Millennials: The generation most likely to hire an agent

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Young travelers in Madrid
Photo Credit: Shutterstock

It might seem counterintuitive, but millennials, the most online generation, is also the age group most likely to use travel agents. 

What’s more, agents who see their sales to millennials increasing say it is the generation that comprises by far the most knowledgeable consumers and that they turn to agents for curatorial assistance and to ensure they get the most bang for their buck. 

According to MMGY Global’s 2014 Portrait of the American Traveler, 28% of millennials surveyed in February 2014 had used a travel agent in the previous 12 months, compared with 15% of Gen X consumers, 13% of baby boomers and 21% of matures.

Looking forward, the MMGY study predicted that millennials would be even more likely to use a travel agent. Thirty percent said they would use an agent in the next two years, compared with 19% of Xers, 16% of boomers and 27% of matures.

On top of using agents more, millennials plan to travel more. MMGY data from the fourth quarter of last year revealed that 61% are planning to take a leisure trip in the first half of this year, up from 54% for 2014. The increase among those who plan to take a vacation in the first half of the year represents the largest growth of any generation within the period.  

When asked why, if the Internet is part of their DNA, this Web-savvy group would turn to travel agents, eight in 10 millennials cited expertise about destinations and travel service providers, according to the MMGY report.

That said, millennials also routinely harness the power of the Internet, often saturating themselves in the details of a trip before turning to an expert for fine-tuning.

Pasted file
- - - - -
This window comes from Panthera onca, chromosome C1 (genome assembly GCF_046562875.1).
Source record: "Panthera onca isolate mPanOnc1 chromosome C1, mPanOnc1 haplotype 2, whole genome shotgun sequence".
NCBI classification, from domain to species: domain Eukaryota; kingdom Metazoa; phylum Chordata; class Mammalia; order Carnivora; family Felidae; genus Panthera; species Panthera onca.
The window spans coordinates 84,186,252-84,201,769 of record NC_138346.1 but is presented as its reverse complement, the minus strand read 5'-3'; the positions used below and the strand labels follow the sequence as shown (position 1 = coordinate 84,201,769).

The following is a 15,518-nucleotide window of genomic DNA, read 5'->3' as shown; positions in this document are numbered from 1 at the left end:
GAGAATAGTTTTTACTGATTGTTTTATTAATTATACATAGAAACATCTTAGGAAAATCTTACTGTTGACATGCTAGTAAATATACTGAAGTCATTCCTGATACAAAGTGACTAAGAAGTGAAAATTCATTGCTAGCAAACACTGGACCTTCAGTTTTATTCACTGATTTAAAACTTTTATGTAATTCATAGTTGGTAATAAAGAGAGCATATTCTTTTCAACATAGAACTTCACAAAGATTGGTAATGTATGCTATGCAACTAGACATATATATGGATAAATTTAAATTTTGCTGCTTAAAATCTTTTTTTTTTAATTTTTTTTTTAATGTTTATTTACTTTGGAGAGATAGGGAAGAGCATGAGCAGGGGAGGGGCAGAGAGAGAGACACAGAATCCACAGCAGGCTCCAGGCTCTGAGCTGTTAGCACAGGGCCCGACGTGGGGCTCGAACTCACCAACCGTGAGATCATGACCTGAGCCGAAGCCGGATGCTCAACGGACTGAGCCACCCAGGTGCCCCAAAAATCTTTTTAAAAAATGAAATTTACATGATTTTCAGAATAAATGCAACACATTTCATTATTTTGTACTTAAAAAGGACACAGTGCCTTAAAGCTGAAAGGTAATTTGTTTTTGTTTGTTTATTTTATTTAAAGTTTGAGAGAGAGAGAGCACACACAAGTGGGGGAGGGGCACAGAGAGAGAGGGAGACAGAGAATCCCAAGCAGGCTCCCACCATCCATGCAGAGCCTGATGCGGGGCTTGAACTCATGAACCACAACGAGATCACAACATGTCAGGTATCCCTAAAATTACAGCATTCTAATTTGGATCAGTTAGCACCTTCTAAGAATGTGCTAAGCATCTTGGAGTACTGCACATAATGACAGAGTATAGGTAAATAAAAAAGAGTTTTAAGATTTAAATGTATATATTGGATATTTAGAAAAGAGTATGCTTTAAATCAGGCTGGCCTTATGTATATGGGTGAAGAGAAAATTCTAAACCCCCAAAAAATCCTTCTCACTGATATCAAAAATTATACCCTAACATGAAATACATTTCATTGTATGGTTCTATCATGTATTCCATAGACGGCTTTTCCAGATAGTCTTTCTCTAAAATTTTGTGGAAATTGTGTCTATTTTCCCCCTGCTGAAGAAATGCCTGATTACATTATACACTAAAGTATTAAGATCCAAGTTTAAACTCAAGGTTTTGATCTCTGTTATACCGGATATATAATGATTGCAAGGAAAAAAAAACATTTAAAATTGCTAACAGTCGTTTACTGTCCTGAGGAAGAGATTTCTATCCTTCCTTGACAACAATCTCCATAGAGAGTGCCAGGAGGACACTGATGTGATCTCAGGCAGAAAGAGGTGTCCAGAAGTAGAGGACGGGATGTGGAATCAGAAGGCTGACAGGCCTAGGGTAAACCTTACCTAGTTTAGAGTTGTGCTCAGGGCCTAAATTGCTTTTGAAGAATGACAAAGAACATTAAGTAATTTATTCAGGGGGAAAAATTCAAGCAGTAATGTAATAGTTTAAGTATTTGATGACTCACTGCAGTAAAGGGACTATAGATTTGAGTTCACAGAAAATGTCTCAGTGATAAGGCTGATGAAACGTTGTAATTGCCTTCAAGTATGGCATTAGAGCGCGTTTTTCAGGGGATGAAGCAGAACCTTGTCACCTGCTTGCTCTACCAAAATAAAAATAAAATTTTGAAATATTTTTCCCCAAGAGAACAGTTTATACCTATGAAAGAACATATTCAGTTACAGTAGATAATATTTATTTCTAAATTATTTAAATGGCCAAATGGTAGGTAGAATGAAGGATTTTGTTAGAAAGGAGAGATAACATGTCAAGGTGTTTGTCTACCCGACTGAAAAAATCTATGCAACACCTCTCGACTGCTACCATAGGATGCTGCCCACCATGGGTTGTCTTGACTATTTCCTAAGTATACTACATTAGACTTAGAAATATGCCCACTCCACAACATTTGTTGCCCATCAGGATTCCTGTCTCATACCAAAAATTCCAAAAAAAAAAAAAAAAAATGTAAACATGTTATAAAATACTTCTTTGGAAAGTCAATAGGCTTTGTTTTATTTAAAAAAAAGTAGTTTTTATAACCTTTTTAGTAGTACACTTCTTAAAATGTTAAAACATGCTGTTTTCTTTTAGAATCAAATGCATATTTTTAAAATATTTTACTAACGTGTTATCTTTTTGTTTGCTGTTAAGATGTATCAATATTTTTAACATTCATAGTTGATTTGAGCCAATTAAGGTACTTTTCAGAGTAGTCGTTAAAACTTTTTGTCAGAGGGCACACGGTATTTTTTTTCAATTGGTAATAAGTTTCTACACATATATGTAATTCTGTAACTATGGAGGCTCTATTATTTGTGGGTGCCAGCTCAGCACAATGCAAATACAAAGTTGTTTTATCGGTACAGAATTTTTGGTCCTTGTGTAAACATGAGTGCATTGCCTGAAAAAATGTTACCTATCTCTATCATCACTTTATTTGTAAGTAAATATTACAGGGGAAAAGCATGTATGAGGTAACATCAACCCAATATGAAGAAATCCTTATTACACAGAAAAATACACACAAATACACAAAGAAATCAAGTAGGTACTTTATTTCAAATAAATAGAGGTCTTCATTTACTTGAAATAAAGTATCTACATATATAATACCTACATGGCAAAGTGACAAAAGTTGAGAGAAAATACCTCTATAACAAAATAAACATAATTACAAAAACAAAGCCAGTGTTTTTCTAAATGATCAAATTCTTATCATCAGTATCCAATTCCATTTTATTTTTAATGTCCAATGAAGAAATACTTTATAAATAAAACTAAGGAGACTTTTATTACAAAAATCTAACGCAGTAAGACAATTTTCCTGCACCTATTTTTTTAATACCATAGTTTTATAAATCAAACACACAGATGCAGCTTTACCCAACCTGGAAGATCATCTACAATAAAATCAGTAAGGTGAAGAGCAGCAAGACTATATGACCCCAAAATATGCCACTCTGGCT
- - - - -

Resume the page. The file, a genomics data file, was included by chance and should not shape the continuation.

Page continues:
“They do a lot of research ahead of time,” said Alexa Bermudez, a travel consultant (and herself a millennial) for Moraga Travel of Moraga, Calif. “They know the type of trips they want, whether it’s for a specific event or an interest like beer trips through Europe.”

By the time they talk to Bermudez, she said, they are looking for nitty-gritty details about hotels and activities.

“They want something that is local and ethnic,” Bermudez said. “Things that make them feel really in touch with the environment they’re visiting.”

David Kolner, Virtuoso’s senior vice president of consumer technology, said that the consortium’s millennial clients are more likely than other demographics to use the Virtuoso portfolio of Destinations and Experience, which includes highly customized activities offered by Virtuoso’s On-Sites, which are locally based destination management companies.

Millennials spend 38% of their annual travel budget on these experiences, compared with just 28% for boomers and 23% of matures, according to Virtuoso sales data.

Travel agents confirm this, saying that millennials travel differently than their parents did.

“They want adventure and off-the-beaten-path experience,” said Rey Alton, leisure marketing director with Travel Leaders/Almeda Travel in Houston. “This type of trip becomes more of a crafted vacation and personalized.”

Work hard, play hard

Stephanie Serino, an agent with Tzell Travel in New York, said she is getting more business from millennials.

“They work their butts off, but not for stuff,” Serino said. “They want experiences. They’d much rather have an exciting adventure than some ‘it’ handbag.”

Daniela Harrison, an agent from Avenues of the World Travel in Flagstaff, Ariz., agreed.

“Millennials like to work really hard, but they like to play hard and make their free time count and get the most out of it,” she said.